Fijian entrepreneur with M.A. in Gerontology, Ana Jones | Launching an app that connects elders with caregivers

 

Community-minded Fijian entrepreneur, Ana Jones, talks about her transition from the British to the U.S. education system, how she serendipitously fell into her professional field and how she is working to improve the lives of elders through her business, Phlex65. She hopes to see more Pacific scholars using their degrees to solve community problems.

 
Ana Jones | Fijian founder of Phlex65

Ana Jones | Fijian founder of Phlex65

 

Tell me about your background and academic path. 

I was born and raised in Suva (Fiji). After finishing high school in 1988, I left the island to attend BYU Hawaii on a work-study scholarship. I worked at PCC (Polynesian Cultural Center) to pay my way through college and managed to complete a BSc. degree in Biology with a minor in Chemistry.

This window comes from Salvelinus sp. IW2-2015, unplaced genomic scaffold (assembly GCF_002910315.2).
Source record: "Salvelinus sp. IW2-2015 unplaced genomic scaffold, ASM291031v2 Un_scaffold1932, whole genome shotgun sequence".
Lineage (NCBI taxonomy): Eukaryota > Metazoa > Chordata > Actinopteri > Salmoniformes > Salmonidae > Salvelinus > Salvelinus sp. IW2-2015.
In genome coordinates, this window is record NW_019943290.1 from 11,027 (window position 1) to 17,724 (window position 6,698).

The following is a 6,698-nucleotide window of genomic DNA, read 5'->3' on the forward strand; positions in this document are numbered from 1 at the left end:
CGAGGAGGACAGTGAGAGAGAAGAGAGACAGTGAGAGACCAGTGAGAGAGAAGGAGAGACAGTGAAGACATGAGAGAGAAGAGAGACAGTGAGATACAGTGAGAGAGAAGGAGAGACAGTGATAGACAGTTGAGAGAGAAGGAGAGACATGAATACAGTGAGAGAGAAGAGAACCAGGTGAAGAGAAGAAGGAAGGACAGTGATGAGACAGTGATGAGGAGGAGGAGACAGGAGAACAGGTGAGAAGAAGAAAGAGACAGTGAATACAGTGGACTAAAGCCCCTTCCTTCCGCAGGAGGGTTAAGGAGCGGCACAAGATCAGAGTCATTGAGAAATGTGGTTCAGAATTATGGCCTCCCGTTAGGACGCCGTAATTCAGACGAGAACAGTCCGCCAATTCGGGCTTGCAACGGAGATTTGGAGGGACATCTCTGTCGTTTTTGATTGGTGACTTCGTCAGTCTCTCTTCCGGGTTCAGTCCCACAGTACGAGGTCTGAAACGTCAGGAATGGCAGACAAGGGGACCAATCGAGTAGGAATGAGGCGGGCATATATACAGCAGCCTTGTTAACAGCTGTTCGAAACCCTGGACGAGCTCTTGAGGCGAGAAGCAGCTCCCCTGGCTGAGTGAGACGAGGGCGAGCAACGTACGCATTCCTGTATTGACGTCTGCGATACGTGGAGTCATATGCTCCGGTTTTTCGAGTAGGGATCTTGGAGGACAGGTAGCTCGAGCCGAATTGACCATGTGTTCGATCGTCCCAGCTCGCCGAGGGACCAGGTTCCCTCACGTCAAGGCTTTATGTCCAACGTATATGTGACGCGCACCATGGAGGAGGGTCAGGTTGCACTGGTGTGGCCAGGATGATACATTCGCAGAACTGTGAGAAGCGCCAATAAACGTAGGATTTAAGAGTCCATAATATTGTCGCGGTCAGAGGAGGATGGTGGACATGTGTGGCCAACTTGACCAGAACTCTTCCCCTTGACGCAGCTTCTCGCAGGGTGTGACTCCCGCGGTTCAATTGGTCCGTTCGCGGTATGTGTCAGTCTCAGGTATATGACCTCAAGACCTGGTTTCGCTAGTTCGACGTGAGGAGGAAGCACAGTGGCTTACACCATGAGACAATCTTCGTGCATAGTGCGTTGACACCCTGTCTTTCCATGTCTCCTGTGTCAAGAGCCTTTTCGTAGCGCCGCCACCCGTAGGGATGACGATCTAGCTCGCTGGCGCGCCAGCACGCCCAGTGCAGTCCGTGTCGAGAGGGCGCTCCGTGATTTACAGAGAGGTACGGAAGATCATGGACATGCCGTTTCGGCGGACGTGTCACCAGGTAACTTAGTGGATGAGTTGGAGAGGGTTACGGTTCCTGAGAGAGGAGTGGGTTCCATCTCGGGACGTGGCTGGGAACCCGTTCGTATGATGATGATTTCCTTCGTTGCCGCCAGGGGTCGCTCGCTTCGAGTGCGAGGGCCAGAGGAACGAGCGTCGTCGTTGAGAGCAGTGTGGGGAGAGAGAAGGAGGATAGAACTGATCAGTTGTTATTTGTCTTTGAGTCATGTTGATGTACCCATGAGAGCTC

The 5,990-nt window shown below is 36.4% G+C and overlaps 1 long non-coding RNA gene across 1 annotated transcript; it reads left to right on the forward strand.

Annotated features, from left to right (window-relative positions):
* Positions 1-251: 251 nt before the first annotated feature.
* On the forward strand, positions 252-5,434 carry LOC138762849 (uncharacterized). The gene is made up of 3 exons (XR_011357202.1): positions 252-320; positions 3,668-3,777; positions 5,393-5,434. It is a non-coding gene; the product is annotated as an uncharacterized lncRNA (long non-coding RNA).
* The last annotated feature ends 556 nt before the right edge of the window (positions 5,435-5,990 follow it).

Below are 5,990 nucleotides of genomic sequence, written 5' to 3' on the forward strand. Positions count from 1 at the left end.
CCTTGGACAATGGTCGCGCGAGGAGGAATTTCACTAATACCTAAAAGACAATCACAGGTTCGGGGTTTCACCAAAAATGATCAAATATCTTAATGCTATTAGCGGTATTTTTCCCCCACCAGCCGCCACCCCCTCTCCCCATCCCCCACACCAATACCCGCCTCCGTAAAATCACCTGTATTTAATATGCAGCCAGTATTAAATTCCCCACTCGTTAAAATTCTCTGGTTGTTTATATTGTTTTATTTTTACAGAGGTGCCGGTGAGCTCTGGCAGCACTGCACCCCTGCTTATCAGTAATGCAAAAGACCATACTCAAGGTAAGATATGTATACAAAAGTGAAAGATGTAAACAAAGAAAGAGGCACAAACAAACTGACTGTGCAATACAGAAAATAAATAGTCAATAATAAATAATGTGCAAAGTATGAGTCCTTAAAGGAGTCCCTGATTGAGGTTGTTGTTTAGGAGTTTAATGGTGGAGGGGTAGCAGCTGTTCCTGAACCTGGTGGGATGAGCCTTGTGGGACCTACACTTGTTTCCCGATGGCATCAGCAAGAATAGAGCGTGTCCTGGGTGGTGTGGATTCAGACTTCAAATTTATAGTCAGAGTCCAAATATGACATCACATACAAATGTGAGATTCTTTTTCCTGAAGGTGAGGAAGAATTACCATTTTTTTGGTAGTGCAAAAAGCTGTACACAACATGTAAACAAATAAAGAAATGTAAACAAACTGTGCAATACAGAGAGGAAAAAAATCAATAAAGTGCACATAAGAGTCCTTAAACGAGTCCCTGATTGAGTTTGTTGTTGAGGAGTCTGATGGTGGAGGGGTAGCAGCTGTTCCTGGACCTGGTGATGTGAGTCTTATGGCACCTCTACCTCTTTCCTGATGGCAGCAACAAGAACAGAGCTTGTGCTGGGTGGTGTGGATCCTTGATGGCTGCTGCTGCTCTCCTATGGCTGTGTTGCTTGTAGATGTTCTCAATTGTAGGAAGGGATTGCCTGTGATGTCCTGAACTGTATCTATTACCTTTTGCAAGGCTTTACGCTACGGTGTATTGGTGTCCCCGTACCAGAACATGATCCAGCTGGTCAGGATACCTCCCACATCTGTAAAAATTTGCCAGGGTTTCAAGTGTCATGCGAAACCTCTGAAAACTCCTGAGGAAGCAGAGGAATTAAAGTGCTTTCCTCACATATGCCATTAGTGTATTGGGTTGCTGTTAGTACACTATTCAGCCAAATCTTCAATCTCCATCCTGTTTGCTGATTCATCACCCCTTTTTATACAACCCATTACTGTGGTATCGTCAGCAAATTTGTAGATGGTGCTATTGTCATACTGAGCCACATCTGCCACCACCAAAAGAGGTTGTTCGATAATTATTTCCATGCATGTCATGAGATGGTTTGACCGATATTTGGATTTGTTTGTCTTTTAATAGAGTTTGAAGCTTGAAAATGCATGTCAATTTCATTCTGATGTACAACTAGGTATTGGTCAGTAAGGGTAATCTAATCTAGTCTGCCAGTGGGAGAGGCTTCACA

Was it difficult transitioning from the British system to the American system?

Since I came from a very sheltered background, it took some time to adjust to the American system and lifestyle. Growing up in Fiji, the teaching styles were a little different, and you were never taught to raise your voice or contradict a teacher, so I had to learn how to speak up during classes and address large groups. Thankfully, there wasn’t much of a language barrier, since we had to speak English in schools. Working at PCC also helped me feel more at home, and I was able to assimilate and become acculturated to the American system at a faster pace, because I was able to interact and speak with thousands of tourists at PCC.

What motivated you to attend university?